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Getting Along by Lawrence J. Cohen - A bi-weekly column in The Boston Globe

1/30/2003 - When companion yawns, it's (probably) no reflection on you

For some reason, yawns have a bad reputation. People feel offended when you yawn in their company, and they may ask pointedly if they are boring you. Yawning, however, is a natural way that our bodies release tension. We yawn as we're falling asleep, but we also yawn as a way of staying alert, so perhaps it should be considered a sign of respect, not disrespect.

Some scientists have observed that athletes tend to yawn right before a competition, performers yawn before a performance, and students yawn just about all the time - not just when they are bored, but to focus their minds before an exam. I've noticed that people yawn a lot when they are relating the details of an old injury or illness - as though their bodies are recovering from the physical trauma by yawning at the same time that their minds are recovering from the emotional upset by telling the story.

In fact, you may find yourself yawning right now just from reading about yawns. And I know you couldn't possibly be bored! Yawning is very contagious, though no one understands why. Maybe we all have unyawned yawns inside of us, yearning to breathe free. Watching someone else yawn, or even thinking about yawns, triggers our brains to let one out ourselves.

Sometimes, during a long meeting or class, when everyone is struggling to stay focused, I will suggest a yawn-a-thon, which means that everyone pretends to yawn until very shortly we are all yawning for real. This gets people laughing and yawning at the same time, and, amazingly, everyone is more alert and attentive afterward.

Still, there seems to be a conspiracy against yawners. I suppose it is just one more natural phenomenon that some people just don't like to see, like the antiperspirant ad, ''Never let them see you sweat.'' If sweating is somehow a sign of weakness, then yawning is a sign of impoliteness. Thank heavens there isn't a spray that stops people from yawning!

So go ahead and yawn, don't stifle it, I won't be offended.

Yawns are usually considered a reaction to fatigue or boredom. We know what fatigue is, and we don't usually blame anyone for being tired. But we do get offended when someone finds us boring. But what is boredom, anyway?

Boredom is kind of a vague concept, and means different things to different people. Some people seek out thrills and excitement or even aggression when they are bored, while others get anxious and emotionally unstable, and still others crawl under the covers. Some people enjoy being bored, saying that it stimulates creativity and inner reflection to not have constant entertainment.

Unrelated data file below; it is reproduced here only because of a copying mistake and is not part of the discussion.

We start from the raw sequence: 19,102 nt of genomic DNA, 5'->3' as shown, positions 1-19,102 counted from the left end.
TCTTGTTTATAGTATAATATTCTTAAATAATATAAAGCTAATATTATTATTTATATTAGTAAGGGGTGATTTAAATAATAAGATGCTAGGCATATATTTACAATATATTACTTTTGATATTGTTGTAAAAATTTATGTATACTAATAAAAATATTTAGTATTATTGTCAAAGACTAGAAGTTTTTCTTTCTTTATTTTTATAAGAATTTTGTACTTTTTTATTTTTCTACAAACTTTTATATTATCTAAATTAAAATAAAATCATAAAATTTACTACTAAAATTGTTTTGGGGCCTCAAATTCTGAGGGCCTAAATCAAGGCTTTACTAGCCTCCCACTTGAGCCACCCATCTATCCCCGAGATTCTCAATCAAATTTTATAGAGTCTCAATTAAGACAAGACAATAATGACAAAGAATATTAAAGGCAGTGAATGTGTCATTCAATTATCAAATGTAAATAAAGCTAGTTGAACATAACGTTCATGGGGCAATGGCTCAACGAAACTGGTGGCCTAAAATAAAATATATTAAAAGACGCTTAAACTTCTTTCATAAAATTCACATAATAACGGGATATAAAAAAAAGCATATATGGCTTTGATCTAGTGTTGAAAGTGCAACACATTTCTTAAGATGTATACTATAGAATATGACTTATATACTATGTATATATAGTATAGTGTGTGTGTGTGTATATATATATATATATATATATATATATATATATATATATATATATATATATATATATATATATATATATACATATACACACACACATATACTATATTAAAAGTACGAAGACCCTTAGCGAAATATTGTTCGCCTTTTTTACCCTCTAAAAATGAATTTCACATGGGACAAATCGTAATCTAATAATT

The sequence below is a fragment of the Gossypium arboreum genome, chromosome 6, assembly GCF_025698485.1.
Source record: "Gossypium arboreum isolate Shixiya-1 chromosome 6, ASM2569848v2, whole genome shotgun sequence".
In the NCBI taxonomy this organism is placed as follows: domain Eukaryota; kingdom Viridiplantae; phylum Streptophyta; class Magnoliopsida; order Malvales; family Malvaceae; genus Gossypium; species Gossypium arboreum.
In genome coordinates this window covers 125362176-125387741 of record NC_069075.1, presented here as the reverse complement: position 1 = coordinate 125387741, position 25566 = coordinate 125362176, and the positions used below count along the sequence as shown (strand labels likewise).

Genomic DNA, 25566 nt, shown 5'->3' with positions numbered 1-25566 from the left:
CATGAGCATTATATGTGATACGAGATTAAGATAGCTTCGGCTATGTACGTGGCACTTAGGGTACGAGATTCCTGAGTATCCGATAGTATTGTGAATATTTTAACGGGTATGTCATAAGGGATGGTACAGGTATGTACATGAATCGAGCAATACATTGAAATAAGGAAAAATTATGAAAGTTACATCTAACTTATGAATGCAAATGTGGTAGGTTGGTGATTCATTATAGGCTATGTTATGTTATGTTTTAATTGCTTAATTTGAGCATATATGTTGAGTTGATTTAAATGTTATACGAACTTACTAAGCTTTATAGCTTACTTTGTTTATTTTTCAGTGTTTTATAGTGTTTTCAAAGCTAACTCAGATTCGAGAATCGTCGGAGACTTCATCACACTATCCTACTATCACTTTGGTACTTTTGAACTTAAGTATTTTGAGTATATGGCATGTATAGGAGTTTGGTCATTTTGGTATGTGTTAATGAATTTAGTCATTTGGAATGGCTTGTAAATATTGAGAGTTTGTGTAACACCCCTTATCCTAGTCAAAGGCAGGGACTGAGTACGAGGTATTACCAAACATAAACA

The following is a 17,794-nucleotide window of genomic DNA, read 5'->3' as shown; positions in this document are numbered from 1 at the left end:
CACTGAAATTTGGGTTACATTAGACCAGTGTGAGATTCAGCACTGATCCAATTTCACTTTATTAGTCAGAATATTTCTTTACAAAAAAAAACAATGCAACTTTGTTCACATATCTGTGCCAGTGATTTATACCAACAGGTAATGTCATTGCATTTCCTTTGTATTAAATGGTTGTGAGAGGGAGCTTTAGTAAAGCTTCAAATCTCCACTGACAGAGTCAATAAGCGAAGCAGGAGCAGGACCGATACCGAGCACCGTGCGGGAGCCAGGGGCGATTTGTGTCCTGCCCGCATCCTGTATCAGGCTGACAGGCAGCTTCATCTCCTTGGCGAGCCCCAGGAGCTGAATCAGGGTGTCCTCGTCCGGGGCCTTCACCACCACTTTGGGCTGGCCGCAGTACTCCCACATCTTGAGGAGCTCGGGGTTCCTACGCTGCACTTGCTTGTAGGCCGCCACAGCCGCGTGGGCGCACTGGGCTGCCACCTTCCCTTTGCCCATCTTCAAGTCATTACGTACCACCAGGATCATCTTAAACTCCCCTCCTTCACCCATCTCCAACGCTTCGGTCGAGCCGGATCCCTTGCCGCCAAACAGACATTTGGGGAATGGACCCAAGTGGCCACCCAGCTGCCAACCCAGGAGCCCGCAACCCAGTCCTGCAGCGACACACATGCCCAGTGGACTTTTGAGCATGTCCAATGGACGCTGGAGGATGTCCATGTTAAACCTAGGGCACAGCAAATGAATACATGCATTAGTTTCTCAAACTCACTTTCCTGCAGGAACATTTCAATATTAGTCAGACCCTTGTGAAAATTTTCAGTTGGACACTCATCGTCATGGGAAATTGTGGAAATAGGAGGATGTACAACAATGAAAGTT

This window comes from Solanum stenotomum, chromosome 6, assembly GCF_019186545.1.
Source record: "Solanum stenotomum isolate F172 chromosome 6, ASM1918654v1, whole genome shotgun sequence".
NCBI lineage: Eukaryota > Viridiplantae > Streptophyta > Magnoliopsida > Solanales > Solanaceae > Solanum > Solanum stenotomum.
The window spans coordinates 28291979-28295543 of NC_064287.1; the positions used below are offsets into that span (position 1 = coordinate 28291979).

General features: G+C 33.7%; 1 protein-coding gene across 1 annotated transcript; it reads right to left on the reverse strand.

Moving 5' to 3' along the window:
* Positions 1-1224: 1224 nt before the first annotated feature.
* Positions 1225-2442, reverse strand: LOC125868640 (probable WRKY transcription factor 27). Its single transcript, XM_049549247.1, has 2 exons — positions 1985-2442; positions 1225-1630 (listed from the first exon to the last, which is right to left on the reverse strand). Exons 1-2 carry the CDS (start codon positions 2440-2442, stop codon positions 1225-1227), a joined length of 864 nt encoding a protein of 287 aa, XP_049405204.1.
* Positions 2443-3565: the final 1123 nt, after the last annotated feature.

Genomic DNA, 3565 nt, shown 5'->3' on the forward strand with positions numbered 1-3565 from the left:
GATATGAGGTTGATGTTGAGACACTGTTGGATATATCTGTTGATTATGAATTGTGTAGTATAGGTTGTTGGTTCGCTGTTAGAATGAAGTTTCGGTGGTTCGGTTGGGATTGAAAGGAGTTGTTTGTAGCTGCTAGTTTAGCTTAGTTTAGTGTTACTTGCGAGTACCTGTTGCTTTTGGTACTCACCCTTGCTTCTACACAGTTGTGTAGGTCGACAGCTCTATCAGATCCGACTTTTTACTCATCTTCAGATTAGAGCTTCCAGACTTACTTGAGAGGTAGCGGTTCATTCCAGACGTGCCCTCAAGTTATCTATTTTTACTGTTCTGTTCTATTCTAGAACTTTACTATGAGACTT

My mother-in-law taught my daughter this Robert Louis Stevenson poem: The world is so full of a number of things/I'm sure we should all be as happy as kings.

But most of us don't really take in all those interesting things around us - we get bored instead. I know some people who don't mind standing in long lines, because they never get bored. They talk to people, look around, think about interesting stuff. As opposed to people like me, who stare blankly at the wall and check our watches every 30 seconds and feel excruciatingly bored.

When children say, `I'm bored,` I think it often really means, `I'm lonely,` and I think the same is true for adults as well. I had a client once who hated going to parties, always saying they were boring. After more exploration, it turned out that he wasn't actually bored, he was anxious - worried that no one would talk to him or like him, nervous that people could tell how uncomfortable and awkward and shy he felt, fearful about saying the wrong thing. He was so anxious about the social situation that he couldn't connect with the people around him, which would have cured his loneliness and boredom. I also think that my client had a hard time listening to other people, because he felt so shy about chiming in with his own stories and opinions.

As Ambrose Bierce said in his Devil's Dictionary, a bore is ''A person who talks when you wish him to listen.''

 

Larry Cohen
phone: 617-713-0568

email: larjack@playfulparenting.com

 
Larry Cohen
1680A Beacon Street | Brookline, MA 02445 | Tel/Fax: 617-713-0568

email: larjack@playfulparenting.com